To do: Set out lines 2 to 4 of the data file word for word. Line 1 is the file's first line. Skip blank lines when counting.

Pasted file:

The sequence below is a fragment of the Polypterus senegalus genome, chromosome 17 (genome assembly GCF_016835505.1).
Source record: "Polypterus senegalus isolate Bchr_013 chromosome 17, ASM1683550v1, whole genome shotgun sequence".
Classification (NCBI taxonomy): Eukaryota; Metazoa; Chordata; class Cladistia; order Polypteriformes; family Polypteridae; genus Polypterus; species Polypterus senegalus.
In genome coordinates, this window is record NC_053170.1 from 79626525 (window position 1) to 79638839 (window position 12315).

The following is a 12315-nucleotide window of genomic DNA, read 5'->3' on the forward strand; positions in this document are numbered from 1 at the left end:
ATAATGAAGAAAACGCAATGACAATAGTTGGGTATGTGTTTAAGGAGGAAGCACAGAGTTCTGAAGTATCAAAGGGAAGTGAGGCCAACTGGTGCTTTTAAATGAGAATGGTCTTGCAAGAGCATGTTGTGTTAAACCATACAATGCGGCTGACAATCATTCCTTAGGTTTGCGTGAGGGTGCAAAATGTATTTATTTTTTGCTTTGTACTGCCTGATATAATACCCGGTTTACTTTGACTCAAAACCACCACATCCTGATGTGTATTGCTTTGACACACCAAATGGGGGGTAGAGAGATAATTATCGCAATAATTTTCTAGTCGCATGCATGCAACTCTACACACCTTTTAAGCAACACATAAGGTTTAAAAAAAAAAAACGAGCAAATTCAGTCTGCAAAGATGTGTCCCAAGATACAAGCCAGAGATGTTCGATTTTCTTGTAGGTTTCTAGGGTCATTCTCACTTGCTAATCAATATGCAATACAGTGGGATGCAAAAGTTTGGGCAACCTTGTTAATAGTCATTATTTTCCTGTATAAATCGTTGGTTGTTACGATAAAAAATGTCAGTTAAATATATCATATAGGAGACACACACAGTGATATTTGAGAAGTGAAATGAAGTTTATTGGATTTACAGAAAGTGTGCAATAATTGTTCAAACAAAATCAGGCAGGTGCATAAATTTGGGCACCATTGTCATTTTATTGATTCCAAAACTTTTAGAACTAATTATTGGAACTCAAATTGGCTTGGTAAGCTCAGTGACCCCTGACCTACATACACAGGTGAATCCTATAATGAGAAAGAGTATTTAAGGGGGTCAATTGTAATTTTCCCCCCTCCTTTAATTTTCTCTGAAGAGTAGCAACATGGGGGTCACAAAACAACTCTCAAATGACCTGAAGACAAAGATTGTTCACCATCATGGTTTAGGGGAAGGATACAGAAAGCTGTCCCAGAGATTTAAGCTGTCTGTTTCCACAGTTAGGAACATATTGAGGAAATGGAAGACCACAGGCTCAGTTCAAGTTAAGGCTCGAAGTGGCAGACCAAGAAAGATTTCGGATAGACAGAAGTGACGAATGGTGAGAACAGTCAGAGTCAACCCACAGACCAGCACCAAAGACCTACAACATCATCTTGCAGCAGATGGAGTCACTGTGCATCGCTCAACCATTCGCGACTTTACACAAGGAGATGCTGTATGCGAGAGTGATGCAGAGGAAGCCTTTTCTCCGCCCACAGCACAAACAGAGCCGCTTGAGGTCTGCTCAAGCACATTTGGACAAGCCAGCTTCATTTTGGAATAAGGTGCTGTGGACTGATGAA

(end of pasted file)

Source record: "Polypterus senegalus isolate Bchr_013 chromosome 17, ASM1683550v1, whole genome shotgun sequence".
Classification (NCBI taxonomy): Eukaryota; Metazoa; Chordata; class Cladistia; order Polypteriformes; family Polypteridae; genus Polypterus; species Polypterus senegalus.
In genome coordinates, this window is record NC_053170.1 from 79626525 (window position 1) to 79638839 (window position 12315).